4. Sample Problem. A person tosses a ball up into the air from yo = 1.0 m with an initial velocity vo = 6.0 m/s (Fig. 4 above). Find the height to which the ball rises. Take g = 10 m/s2 .

        1. Approach 1. We do not know the time the ball takes to get to its highest point or the value of y at that point. We do know that at the highest point the ball momentarily stops and then returns to the ground. At the highest point, v = 0.

          1. For a one-dimensional problem, we can indicate directions by a  "+" or  "-" sign. Choose up to be positive so a = -10 m/s2. v(t) = vo + at. At the top, v= 0 and 0 = 6.0 m/s - (10 m/s2)t and t = 0.6 s.

          2. y(t) = yo + vot + 1/2 at2 .
            y(0.6 s) =
            1.0 m + 6.0 m/s(0.6 s) - 1/2(10 m/s2)(0.6 s)2= 2.8 m

        2. Approach 2. Use v2 (y) = vo2 + 2a(y - yo)
          0 = (6 m/s)2 + 2(-10 m/s2 )(y - 1.0m) or (20 m/s2 )(y - 1.0m)
          =36 m2 /s2

        3. Note in Fig. 4a, I show the path of the ball as it rises and falls. In Fig. 4b, I plot y as a function of time t. Note Fig. 4b is NOT a path.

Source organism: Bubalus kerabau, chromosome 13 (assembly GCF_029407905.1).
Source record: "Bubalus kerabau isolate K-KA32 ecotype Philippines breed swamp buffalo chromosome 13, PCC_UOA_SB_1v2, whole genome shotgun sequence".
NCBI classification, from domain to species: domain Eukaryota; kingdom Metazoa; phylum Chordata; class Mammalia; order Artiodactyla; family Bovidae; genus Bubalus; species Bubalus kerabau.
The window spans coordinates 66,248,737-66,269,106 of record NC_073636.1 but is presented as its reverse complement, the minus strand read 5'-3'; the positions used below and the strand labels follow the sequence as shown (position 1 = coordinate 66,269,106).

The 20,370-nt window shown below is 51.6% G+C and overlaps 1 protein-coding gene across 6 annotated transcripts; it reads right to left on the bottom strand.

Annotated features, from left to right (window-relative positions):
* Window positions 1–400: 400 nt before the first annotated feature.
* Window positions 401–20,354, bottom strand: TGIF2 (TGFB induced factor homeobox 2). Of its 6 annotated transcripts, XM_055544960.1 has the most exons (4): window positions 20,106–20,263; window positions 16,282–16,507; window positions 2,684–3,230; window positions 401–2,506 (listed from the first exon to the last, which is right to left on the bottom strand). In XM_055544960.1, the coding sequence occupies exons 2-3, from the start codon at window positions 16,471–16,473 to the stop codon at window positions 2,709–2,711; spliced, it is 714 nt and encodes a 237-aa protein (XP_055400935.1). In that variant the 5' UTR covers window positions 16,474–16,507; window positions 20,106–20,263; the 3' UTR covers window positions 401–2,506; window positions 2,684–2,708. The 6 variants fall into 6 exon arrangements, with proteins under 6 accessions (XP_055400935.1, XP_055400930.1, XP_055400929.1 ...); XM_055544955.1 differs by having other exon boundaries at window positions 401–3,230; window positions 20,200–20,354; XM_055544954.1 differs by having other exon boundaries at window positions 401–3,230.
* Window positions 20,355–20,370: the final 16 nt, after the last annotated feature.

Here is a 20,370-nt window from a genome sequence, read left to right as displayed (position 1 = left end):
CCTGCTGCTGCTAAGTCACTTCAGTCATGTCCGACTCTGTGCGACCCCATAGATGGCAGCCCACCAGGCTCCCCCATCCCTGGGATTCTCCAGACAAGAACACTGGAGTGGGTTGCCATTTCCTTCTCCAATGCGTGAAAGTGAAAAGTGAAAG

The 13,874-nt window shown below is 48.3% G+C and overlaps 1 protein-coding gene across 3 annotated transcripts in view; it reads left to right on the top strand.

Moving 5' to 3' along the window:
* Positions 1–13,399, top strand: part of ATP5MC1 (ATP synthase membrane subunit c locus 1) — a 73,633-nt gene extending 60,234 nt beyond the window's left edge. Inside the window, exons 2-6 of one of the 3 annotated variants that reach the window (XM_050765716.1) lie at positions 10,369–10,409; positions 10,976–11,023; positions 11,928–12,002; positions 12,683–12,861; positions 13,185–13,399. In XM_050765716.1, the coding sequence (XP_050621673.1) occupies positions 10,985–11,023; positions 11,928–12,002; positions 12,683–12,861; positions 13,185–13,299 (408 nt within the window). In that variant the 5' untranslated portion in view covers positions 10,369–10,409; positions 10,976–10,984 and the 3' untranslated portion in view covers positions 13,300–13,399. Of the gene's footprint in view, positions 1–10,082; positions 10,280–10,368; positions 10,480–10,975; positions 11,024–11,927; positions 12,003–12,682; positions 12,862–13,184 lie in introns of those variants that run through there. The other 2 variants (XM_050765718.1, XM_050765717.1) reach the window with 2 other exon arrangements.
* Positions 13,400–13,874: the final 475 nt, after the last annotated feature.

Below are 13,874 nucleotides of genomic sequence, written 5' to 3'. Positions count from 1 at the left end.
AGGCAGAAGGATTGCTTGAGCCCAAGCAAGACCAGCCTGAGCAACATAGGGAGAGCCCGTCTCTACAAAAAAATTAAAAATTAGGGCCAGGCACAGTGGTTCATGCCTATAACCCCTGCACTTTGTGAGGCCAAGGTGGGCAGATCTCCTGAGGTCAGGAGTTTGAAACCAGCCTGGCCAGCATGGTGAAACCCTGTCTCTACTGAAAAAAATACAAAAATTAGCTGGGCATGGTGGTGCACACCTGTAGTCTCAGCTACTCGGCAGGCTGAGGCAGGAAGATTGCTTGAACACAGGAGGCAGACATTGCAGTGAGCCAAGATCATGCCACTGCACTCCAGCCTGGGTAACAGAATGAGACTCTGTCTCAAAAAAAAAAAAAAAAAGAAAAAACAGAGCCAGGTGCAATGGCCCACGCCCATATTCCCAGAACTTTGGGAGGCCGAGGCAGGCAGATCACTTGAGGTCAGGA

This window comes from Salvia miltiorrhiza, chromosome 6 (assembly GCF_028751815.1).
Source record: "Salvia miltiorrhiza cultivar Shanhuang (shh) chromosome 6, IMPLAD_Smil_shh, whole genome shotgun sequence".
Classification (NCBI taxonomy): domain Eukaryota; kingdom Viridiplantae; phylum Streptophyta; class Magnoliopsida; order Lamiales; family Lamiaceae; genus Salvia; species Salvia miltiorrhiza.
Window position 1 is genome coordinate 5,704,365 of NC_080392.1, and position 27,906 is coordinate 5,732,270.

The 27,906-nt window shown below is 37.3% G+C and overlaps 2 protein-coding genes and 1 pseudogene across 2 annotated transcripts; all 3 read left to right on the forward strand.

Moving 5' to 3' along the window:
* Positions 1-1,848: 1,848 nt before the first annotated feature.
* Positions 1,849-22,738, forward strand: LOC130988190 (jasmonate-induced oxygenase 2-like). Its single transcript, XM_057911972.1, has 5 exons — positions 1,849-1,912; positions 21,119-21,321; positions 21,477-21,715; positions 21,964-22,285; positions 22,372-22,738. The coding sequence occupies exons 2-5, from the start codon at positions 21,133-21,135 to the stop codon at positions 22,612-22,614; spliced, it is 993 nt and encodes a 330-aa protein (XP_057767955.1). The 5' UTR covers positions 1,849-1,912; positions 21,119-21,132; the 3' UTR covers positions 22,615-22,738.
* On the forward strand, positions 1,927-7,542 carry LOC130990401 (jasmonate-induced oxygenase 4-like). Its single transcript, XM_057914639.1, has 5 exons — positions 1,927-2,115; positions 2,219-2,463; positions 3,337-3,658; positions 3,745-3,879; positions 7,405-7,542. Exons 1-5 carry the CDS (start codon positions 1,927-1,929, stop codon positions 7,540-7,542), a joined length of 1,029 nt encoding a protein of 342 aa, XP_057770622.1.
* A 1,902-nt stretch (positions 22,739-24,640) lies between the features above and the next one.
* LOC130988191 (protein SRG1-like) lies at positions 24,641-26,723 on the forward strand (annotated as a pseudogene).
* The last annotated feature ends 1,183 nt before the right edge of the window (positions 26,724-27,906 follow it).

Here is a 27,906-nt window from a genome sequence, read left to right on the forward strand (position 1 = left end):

4. Combination of Motions (Fig. 5a below)



      1. From t = 0 to t = 1, the plot of x as a function of time is not a straight line so this is not a case of constant velocity. The slope is positive and increasing so the velocity is positive and increasing.

      2. From t = 1 to t = 2 s, the plot of x as a function of time is a straight line. This is a case of constant positive velocity.

      3. From t = 2 to t = 3 s,the plot of x as a function of time is not a straight line so this is not a case of constant velocity. The slope is positive, but decreasing so the velocity is positive and decreasing.